Yearning for the Sensual Life
I started traveling the world with Phil from my couch about a year ago. I was a curious if somewhat cynical voyeur until Phil traveled to the Umbrian countryside in Italy. That episode ended with a gathering of friends sitting at a big outdoor table enjoying extraordinary food and companionship. At sunset, a vigorous Italian butcher who had grilled the evening’s meal quoted Dante. The wine was flowing. The mood was magical. Something in my heart cracked and tears started to flow. A deep yearning was born in me to go to Italy and live the sensual life. I didn’t want to see the Italy that most tourists see. I wanted the back-door experience that one finds in the homes of locals, and I wanted it with a passion that surprised me. I wanted to know what it was like to live as an Italian.
The Perfect Beginning
A few months later, Joe and I received an invitation to staff two workshops in Tuscany. I said yes with enthusiasm! Can you smell the magic unfolding? Let the sensual life begin!
We arrived as any fortunate travelers should in mid-September, just after the grape harvest. Perfect timing, as this was to be a harvesting for me as well. It was time to distill my wisdom into a very special vintage.
I felt the first brush with my Italian past when I got off the plane in Florence. The soft golden sunlight and the beauty of the land felt very familiar. When I visited Egypt three years prior, I had a similar feeling of remembrance and it was joyful. Now, I realized my Italian lifetimes had been hard ones.
Joe and I picked up our rental car, braved the Florence traffic, and drove several hours west to a little town called Montemerano. This 400 year-old medieval village was named as one of the most beautiful small towns in Italy, and for good reason.
Our AirBnB host took us up to our apartment, which was in the courtyard at the top of the village (right next to the wine cafe and the bell tower). We rode up in the bed of a small motorcycle/pick-up truck, bouncing along with our luggage, laughing hysterically as we bumped over the cobblestones and squeezed through ancient portas.
Our lovely apartment had a balcony with a view you would die for that overlooked the golden Tuscan countryside.
Our host gifted us with a fig torte (made by his Mama), a refrigerator full of food (including a platter of prosciutto, Parmigiano-Reggiano, and arugula with lemon dressing), a bowl of fruit, and a nice bottle of wine, so our first night in Italy was spent on the balcony, listening to the church bells, sipping and snacking away while the sunset turned our view into a postcard. It was a very beautiful and sensual beginning to our adventure.
Juicing the Grapes
A friend of mine who is a tour guide in Italy told me that she suspected many citizens of Siena kept reincarnating into the same district, or Contrada, so they could continue their competition with each other generation after generation.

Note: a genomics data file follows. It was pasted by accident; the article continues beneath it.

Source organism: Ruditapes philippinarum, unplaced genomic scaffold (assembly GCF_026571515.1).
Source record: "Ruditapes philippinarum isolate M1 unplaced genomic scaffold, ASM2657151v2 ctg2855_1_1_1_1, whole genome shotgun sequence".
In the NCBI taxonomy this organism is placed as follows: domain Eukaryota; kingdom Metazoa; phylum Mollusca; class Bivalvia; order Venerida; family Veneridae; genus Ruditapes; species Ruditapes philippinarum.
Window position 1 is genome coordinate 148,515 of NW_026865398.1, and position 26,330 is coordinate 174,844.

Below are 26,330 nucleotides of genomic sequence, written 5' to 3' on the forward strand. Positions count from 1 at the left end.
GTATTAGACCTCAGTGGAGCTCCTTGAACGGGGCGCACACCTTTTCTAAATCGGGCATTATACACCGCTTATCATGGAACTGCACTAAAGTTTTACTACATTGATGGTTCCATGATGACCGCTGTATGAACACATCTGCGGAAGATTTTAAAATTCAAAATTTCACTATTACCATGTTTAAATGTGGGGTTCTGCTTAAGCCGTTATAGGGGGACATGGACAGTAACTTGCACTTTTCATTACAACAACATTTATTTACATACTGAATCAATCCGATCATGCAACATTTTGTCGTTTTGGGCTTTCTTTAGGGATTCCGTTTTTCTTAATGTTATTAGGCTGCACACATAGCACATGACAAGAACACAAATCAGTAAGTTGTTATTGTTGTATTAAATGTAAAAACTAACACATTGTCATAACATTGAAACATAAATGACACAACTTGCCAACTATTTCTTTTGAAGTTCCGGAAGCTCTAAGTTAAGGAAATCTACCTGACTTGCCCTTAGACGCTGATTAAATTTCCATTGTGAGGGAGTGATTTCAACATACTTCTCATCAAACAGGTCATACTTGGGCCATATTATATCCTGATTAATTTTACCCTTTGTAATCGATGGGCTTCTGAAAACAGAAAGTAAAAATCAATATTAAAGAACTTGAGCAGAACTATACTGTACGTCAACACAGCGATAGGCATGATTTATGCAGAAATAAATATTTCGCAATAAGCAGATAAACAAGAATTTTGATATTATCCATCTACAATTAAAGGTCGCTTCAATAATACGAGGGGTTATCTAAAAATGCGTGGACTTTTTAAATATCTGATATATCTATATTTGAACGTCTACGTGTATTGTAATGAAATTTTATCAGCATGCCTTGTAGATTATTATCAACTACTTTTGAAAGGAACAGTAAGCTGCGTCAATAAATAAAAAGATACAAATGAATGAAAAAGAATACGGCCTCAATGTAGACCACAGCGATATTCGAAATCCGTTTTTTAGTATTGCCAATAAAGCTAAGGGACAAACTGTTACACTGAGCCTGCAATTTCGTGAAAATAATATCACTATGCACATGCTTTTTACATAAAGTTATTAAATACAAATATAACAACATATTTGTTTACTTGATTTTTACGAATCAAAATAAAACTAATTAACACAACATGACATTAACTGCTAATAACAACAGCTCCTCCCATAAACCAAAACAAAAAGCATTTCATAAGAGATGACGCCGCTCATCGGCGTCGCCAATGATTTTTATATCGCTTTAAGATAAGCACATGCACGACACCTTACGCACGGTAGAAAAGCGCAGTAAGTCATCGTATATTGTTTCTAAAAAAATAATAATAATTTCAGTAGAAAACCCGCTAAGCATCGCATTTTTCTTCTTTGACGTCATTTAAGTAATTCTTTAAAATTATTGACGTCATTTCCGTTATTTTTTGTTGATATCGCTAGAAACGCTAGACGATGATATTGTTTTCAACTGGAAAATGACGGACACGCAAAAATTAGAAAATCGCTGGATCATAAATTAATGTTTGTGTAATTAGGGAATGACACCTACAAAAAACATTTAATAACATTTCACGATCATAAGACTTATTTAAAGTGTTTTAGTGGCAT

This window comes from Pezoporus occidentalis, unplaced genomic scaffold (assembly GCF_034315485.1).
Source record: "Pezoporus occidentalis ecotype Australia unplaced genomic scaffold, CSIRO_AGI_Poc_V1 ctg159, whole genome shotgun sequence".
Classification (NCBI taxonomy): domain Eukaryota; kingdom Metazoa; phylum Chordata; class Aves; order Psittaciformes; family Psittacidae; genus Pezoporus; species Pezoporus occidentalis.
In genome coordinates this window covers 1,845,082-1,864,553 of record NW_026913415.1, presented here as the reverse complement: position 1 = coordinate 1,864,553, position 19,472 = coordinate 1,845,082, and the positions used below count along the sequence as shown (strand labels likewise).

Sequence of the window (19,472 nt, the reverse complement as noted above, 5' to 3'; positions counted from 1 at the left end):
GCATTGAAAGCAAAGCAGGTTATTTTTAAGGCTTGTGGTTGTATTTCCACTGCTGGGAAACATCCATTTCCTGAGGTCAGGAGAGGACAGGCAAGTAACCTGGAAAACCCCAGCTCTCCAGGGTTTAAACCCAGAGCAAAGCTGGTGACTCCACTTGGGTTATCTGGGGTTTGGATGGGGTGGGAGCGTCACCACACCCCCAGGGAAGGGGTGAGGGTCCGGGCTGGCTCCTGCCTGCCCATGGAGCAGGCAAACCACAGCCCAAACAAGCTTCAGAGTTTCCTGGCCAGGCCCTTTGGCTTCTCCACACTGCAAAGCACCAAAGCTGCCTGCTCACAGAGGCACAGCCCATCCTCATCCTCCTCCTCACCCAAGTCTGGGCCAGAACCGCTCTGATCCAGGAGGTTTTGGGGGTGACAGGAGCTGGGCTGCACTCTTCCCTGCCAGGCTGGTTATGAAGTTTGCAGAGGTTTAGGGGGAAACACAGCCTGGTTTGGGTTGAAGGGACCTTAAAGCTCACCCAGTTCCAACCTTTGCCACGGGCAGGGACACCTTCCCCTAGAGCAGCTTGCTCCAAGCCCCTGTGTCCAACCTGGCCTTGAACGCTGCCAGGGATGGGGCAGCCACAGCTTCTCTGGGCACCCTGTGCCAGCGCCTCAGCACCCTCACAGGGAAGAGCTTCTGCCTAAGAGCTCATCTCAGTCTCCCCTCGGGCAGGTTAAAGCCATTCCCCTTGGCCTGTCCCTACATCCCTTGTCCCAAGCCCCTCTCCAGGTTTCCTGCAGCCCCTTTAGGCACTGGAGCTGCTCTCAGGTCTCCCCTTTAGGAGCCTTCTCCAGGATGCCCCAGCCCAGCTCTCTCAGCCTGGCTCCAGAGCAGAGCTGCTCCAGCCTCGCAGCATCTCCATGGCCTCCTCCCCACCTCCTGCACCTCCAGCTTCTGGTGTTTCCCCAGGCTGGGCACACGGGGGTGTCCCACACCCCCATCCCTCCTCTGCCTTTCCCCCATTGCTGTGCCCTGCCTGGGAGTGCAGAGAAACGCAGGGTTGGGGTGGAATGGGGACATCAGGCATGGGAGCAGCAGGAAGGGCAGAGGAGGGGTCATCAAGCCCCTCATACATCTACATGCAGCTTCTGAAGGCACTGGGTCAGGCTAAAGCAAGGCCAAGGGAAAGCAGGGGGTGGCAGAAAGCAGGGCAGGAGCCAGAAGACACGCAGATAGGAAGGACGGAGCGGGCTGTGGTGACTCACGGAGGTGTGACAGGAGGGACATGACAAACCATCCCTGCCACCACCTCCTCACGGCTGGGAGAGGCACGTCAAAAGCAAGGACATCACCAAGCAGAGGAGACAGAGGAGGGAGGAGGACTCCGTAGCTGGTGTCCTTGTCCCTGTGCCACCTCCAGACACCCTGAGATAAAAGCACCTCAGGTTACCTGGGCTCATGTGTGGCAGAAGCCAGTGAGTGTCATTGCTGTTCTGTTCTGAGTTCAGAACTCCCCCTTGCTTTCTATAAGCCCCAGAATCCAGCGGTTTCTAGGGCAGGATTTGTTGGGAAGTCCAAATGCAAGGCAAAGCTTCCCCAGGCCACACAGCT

After learning about the Palio di Siena, the bareback horse race in the main square, I believe her!
It did not take me long to realize that Italy is a land of paradoxes. The sunlight is soft and warm, and the land bucolic. Rural Italy seduces you with sensuous, gracious living; but this slow pace is punctuated by bursts of speed and power. Italians talk fast. Their body language is often assertive, and their driving is legendarily aggressive. Motorcyclists will fly between you and neighboring cars and then burn through a red light as if they have a death wish, and do it with Style (note the capital S).
Italian gentility is undergirded with authority. There are rules and expectations, and they are not always spoken. The influence of the Catholic Church is palpable. Italian men command respect. The old women you meet on the street corners are fierce. The young women are lionesses. Even the villas remind me of grand dames who are worn but timeless, and wise to their beauty and power.
Italy has a proud and elegant face, and a tough impatient one. You never know which side you will get. I find the animals here often mirror this. They can be charming and enjoy being petted, but they may bite you if you don’t do it the proper way.
Creating the Safe Space for Transformation
I had come to Italy for a personal renaissance. I wanted to distill all those diverse experiences into wisdom so I could trust myself again and open into an expanded life. Was I brave enough to let go of the identities I’d created to protect myself from past pain? Could I allow epic change?
It was no coincidence that the workshops we staffed in Italy were designed to facilitate freedom. The session days were intense and showed me just what I was clinging to and why. I spent most of my free time in reflection. This was not a typical tourist vacation, and I knew better than to fill my days with travels and distractions. There were, however, three places that called me: San Gimignano, Siena, and Assisi.
My first visit was to San Gimignano. I did not know the city’s history, nor my own past life experiences there, but when I entered the medieval walls I experienced a rush of terror and a great feeling of being trapped. I was one breath away from a full-blown panic attack, but once I named the feeling, honored it, and chose to go beyond it, my anxiety faded and I had a wonderful afternoon. Later, upon returning to the city for a second visit, I felt the fear rise again, though this time it was significantly muted.